Definitions

Geryon

Geryon

Geryon, in Greek mythology, three-bodied monster who, with his dog Orthrus, watched over a great herd of cattle. He and Orthrus were killed by Hercules when, as his 10th labor, he stole the cattle.

In Greek mythology, Geryon (Geryones, Geyron), son of Chrysaor and Callirrhoe and grandson of Medusa was a fearsome giant who dwelt on the island Erytheia of the mythic Hesperides in the far west of the Mediterranean. A more literal-minded later generation of Greeks associated the region with Tartessos in southern Iberia. Geryon was often described as a monster with human faces. Geryon had three heads and three bodies with a total of six arms. Some accounts state that he had six legs as well while others state that the three bodies were joined to one pair of legs. Although there are some mid-sixth century Chalcidian vases portraying Geryon as winged, it is not known whether Stesichorus' Geryon had wings: it seems unlikely. Apart from these weird features, his appearance was that of a warrior. He owned a two-headed hound named Orthrus, which was the brother of Cerberus, and a herd of magnificent red cattle that were guarded by Orthrus, and a herder Eurytion, son of Erytheia.

The Tenth Labour of Heracles

In the fullest account in the Bibliotheke of Pseudo-Apollodorus (2.5.10) Heracles was required to travel to Erytheia, in order to obtain the Cattle of Geryon as his tenth labour. On the way there, he crossed the Libyan desert and became so frustrated at the heat that he shot an arrow at Helios, the Sun. Helios "in admiration of his courage" gave Heracles the golden cup he used to sail across the sea from west to east each night. Heracles used it to reach Erytheia, a favorite motif of the vase-painters. Such a magical conveyance undercuts any literal geography for Erytheia, the "red island" of the sunset.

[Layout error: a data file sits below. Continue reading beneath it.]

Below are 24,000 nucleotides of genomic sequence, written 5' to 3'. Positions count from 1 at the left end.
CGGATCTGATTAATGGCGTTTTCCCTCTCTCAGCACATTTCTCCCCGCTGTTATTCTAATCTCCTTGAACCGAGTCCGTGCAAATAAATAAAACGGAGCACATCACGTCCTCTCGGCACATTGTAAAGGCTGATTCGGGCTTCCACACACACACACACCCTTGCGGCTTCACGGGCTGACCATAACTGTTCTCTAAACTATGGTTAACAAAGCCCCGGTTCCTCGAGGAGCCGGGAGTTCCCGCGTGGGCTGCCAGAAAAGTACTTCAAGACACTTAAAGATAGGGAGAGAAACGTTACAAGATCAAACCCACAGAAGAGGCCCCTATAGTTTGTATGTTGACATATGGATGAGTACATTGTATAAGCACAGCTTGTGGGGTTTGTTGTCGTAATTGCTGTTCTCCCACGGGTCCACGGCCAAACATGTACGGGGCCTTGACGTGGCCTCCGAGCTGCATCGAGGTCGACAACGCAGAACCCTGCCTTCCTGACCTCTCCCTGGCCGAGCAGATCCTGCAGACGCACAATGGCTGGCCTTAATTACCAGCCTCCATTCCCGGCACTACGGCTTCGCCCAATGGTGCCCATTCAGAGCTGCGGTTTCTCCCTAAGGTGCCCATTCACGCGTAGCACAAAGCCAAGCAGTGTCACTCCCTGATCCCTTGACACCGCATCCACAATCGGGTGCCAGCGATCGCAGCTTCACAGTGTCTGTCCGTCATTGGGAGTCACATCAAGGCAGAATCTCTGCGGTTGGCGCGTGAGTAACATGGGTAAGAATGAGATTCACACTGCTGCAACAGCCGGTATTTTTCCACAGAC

When Heracles reached Erytheia, no sooner had he landed than he was confronted by the two-headed dog, Orthrus. With one huge blow from his olive-wood club, Heracles killed the watchdog. Eurytion the herdsman came to assist Orthrus, but Heracles dealt with him the same way.

On hearing the commotion, Geryon sprang into action, carrying three shields, three spears, and wearing three helmets. He pursued Heracles at the River Anthemus but fell a victim to an arrow that had been dipped in the venomous blood of the Lernaean Hydra, shot so forcefully by Heracles that it pierced Geryon's forehead, "and Geryon bent his neck over to one side, like a poppy that spoils its delicate shapes, shedding its petals all at once With a shrill, despairing groan, Geryon swayed, then fell, nevermore to rise. In some versions, Heracles tore Geryon's bodies into three separate pieces.

Heracles then had to herd the cattle back to Eurystheus. In Roman versions of the narrative, on the Aventine hill in Italy, Cacus stole some of the cattle as Heracles slept, making the cattle walk backwards so that they left no trail, a repetition of the trick of the young Hermes. According to some versions, Heracles drove his remaining cattle past a cave, where Cacus had hidden the stolen animals, and they began calling out to each other. In others, Caca, Cacus' sister, told Heracles where he was. Heracles then killed Cacus, and according to the Romans, founded an altar where the Forum Boarium, the cattle market, was later held.